Behind the Scenes of Volodymyr Zelensky’s Rise from Rom-Com Star to Ukraine President


That was my next question, because that show had been on air since 2015. Was it set up as a way to test the waters, or was his real-life political ambition something that followed the success of the show?

I think only four or five people actually know whether or not that show was designed as a lever into a political career.

Zelensky is credited as a co-director on Me You He She. The director of photography on that film, and many others of his, is from the U.S. as well—Bruce Alan Greene, whom I know a little. Was there ever a question of what he’s doing with all these Americans around? I mean, once we print this, I can easily see some maniacs out there saying you are his CIA handlers.

Honestly, I’ve been accused of that by Russian commenters.

I’m sure you have!

Here’s what I can tell you about this. Cultural chauvinism in Russia is so much more powerful than cultural chauvinism in Ukraine. In Ukraine, all of the American colleagues were treated as family, without any sense of “what are you doing here” or “why are you taking Ukrainian jobs.” And that’s an essential part of the Ukrainian character. They are, in many ways, much more European than Russia. Everyone who says otherwise, clearly has not spent time in both countries. In Russia, the camera operators and the crew were generally very nice, but you got a distinct feeling you were suspect.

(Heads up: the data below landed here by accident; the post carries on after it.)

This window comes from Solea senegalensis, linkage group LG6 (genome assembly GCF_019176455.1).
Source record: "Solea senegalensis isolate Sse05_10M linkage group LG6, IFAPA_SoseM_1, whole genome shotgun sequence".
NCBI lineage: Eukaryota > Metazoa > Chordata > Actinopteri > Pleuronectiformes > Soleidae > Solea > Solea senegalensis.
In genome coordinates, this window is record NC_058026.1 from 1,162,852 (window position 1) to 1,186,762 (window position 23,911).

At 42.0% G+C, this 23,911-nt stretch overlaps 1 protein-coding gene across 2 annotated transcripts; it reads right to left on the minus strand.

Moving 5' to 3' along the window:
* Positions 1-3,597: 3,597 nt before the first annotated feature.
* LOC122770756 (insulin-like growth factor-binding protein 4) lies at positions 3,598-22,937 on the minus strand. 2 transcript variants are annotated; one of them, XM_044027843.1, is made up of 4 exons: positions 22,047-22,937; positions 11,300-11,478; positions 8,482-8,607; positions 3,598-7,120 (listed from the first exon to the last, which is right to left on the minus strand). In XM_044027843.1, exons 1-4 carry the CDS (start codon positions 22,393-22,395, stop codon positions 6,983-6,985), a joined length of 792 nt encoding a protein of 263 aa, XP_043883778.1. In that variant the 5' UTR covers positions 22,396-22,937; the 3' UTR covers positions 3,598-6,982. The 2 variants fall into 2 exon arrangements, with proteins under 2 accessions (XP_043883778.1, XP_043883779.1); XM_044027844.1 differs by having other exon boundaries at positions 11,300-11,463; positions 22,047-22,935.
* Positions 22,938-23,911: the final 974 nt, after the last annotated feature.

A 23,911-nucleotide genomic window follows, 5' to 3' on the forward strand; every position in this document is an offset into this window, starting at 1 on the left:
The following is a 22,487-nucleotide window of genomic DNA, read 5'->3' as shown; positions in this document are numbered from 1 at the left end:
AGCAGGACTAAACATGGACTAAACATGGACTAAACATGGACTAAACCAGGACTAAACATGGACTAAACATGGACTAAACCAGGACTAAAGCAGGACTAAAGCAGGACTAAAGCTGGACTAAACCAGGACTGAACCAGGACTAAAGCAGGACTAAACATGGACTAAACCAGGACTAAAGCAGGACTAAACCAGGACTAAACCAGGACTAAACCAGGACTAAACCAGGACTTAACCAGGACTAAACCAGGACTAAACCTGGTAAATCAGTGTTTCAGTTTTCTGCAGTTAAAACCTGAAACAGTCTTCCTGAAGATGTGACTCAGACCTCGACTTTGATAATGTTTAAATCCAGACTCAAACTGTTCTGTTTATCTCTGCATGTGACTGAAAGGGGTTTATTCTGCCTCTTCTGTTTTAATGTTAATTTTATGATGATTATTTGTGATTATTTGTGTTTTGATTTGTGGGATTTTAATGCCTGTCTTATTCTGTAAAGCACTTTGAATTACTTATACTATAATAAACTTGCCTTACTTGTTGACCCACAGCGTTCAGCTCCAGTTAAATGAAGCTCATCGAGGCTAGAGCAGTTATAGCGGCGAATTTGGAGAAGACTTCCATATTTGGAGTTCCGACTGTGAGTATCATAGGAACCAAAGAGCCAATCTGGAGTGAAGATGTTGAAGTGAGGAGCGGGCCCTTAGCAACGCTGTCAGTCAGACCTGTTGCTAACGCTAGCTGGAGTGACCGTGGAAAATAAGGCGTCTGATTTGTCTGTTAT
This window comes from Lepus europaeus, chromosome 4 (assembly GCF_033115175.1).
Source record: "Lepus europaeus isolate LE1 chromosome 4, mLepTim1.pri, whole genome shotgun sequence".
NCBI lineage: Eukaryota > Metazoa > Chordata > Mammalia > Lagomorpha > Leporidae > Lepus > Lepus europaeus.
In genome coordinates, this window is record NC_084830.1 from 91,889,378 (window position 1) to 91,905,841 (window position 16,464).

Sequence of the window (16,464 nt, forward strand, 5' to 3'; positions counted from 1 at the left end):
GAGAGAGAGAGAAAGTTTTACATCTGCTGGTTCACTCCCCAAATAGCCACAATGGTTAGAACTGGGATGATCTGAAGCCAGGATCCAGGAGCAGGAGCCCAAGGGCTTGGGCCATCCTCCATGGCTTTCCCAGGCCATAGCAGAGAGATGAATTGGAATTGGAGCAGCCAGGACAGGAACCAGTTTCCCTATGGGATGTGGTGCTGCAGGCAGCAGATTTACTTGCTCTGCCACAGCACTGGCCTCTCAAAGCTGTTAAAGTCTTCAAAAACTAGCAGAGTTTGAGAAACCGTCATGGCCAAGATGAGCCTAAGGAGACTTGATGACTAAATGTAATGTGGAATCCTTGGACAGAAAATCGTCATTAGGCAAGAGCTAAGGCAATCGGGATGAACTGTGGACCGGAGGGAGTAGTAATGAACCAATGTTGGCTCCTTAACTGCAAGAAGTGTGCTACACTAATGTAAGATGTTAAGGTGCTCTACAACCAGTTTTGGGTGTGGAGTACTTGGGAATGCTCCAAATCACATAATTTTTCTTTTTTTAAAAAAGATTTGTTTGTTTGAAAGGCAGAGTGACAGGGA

What language did you even use on the set? Do you speak Russian or Ukrainian?

No, I don’t. And I’ve edited 15 Russian-language movies and directed three.

Holy cow.

You know a good take. You can see when an actor is being emotionally honest in any language. And, of course, my wife speaks four languages, including Russian, and she is my script supervisor.

I agree that Ukrainians are more chill in dealing with other cultures. At the same time, both Russian and Ukrainian mainstream humor is—how do I put it delicately? Not exactly woke.

(Laughing) Yes. There’s no denying that so much of the humor there, especially in sketch comedy, is what we would call Borscht Belt humor.

Literally, because they invented borscht.

Exactly. And that’s something to work on. There’s a great deal of homophobia and racism in both places. But with the way Ukraine has been determined to look Westward, you can see palpable progress in the culture on some of these issues. It’s all there, no question about it. But in Ukraine, you feel like they have a way forward to get past it.

Do you feel like Zelensky’s brand of comedy was part of that Westward movement?

Yes and no. The Kvartal 95 comedy shows were very much in that vein of Borscht Belt, mother-in-law humor. But the movies—regardless of what one may think of them as works of cinema—had a much more Western model. Marius, who directed many of them, went to the USC film school, lived in LA for 15 years. His dad produced Tarkovsky’s movies! He’s a cosmopolitan, worldly Russian who embraces the West. So those Hollywood romantic comedies that he idolized were the models for the movies he made with Volodya.



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